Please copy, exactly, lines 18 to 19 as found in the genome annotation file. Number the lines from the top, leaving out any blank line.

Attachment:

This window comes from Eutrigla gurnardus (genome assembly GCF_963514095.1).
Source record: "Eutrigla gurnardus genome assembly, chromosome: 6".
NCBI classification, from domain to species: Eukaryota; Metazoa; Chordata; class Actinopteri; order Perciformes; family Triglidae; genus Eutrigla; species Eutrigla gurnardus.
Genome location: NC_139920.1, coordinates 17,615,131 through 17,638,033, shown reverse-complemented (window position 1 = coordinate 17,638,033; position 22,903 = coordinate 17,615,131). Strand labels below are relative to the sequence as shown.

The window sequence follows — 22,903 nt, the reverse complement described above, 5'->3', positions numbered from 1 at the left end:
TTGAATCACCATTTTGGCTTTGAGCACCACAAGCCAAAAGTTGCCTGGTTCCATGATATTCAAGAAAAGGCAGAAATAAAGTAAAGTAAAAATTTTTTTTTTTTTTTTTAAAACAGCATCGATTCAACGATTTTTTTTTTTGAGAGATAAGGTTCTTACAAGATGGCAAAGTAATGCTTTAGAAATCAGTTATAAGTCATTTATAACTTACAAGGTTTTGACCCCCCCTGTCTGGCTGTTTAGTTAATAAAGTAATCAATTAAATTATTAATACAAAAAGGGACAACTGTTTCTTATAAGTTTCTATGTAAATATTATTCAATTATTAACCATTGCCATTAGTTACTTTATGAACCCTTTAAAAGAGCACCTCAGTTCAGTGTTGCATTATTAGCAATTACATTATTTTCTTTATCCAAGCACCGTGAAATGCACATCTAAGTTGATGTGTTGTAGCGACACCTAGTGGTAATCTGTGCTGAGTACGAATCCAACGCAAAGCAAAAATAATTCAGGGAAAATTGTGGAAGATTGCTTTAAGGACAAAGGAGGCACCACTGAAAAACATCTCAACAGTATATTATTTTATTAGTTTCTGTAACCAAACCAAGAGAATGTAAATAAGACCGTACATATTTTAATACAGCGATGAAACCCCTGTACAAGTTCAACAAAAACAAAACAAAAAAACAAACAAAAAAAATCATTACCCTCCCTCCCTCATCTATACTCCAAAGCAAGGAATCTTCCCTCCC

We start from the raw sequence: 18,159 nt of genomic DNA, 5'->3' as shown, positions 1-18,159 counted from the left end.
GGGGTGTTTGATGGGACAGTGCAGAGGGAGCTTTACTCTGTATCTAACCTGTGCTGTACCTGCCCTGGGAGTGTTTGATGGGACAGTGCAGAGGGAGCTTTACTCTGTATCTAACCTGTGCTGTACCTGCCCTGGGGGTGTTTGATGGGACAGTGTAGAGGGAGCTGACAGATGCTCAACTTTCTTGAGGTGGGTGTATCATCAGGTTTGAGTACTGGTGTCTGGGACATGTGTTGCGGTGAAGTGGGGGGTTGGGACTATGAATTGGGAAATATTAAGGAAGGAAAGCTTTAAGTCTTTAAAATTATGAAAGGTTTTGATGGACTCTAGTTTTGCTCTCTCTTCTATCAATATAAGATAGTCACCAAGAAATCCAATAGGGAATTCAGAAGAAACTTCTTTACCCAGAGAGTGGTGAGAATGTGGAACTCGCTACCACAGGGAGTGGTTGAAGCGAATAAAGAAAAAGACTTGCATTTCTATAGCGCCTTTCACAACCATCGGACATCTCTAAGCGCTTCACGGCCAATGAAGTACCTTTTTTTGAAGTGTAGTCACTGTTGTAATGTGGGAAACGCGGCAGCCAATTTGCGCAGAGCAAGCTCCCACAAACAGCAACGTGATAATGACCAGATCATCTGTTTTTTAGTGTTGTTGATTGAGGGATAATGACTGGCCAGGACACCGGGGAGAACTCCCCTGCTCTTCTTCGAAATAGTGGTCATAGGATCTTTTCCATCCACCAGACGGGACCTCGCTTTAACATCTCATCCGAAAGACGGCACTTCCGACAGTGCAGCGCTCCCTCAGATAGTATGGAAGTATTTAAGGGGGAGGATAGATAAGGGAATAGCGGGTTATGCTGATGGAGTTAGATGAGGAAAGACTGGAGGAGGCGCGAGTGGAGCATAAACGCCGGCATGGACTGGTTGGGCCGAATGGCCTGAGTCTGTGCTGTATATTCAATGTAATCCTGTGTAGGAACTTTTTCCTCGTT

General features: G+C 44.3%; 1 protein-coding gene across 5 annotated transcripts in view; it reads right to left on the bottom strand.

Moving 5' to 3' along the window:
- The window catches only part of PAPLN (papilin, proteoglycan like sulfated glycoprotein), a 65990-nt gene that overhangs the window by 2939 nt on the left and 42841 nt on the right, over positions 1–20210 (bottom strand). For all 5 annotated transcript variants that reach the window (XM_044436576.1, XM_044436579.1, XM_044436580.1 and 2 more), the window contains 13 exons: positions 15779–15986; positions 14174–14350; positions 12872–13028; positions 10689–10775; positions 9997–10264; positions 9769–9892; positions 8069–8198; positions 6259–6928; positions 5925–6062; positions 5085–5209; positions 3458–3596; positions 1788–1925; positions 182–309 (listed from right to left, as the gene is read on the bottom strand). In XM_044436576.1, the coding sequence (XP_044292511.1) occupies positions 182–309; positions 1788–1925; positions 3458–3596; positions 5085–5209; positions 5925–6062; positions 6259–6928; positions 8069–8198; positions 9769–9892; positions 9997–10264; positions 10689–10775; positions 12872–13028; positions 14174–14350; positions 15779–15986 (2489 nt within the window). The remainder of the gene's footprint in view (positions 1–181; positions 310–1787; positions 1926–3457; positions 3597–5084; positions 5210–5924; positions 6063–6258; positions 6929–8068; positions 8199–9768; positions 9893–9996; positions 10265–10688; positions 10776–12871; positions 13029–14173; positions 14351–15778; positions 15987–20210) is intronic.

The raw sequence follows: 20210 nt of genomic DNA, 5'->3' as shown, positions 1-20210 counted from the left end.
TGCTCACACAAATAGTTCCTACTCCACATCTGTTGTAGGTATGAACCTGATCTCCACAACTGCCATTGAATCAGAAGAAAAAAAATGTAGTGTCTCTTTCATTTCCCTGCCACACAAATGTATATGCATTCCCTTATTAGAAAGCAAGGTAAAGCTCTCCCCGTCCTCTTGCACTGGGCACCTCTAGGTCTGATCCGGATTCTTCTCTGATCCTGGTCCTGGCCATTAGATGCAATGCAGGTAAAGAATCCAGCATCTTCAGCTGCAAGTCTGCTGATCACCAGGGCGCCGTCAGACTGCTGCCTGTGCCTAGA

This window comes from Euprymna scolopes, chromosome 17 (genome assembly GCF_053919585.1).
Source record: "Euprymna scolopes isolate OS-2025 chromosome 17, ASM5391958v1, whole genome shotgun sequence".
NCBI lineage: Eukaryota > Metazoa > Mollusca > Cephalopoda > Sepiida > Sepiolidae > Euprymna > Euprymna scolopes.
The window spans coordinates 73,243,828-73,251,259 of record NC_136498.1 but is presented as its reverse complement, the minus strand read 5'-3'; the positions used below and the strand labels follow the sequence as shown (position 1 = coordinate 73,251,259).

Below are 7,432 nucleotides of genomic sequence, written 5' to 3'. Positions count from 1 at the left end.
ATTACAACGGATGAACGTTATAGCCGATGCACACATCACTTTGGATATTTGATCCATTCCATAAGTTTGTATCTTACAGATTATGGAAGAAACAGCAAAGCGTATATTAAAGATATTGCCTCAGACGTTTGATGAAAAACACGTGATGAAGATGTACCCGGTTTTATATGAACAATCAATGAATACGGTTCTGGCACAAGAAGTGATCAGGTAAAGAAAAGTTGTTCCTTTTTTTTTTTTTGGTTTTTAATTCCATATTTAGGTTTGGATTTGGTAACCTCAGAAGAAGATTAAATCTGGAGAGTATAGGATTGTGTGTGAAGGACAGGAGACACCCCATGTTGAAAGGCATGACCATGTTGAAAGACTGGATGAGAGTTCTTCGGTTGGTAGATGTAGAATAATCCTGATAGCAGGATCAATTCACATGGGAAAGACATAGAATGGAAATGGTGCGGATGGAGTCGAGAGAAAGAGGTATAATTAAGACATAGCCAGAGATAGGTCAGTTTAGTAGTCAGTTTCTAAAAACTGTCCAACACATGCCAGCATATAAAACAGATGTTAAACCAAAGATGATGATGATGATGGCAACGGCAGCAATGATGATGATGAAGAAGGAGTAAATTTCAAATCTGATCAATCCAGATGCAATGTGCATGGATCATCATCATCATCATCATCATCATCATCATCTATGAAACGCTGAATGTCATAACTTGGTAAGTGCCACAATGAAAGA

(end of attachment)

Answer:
Below are 7,432 nucleotides of genomic sequence, written 5' to 3'. Positions count from 1 at the left end.
ATTACAACGGATGAACGTTATAGCCGATGCACACATCACTTTGGATATTTGATCCATTCCATAAGTTTGTATCTTACAGATTATGGAAGAAACAGCAAAGCGTATATTAAAGATATTGCCTCAGACGTTTGATGAAAAACACGTGATGAAGATGTACCCGGTTTTATATGAACAATCAATGAATACGGTTCTGGCACAAGAAGTGATCAGGTAAAGAAAAGTTGTTCCTTTTTTTTTTTTTGGTTTTTAATTCCATATTTAGGTTTGGATTTGGTAACCTCAGAAGAAGATTAAATCTGGAGAGTATAGGATTGTGTGTGAAGGACAGGAGACACCCCATGTTGAAAGGCATGACCATGTTGAAAGACTGGATGAGAGTTCTTCGGTTGGTAGATGTAGAATAATCCTGATAGCAGGATCAATTCACATGGGAAAGACATAGAATGGAAATGGTGCGGATGGAGTCGAGAGAAAGAGGTATAATTAAGACATAGCCAGAGATAGGTCAGTTTAGTAGTCAGTTTCTAAAAACTGTCCAACACATGCCAGCATATAAAACAGATGTTAAACCAAAGATGATGATGATGATGGCAACGGCAGCAATGATGATGATGAAGAAGGAGTAAATTTCAAATCTGATCAATCCAGATGCAATGTGCATGGATCATCATCATCATCATCATCATCATCATCATCTATGAAACGCTGAATGTCATAACTTGGTAAGTGCCACAATGAAAGA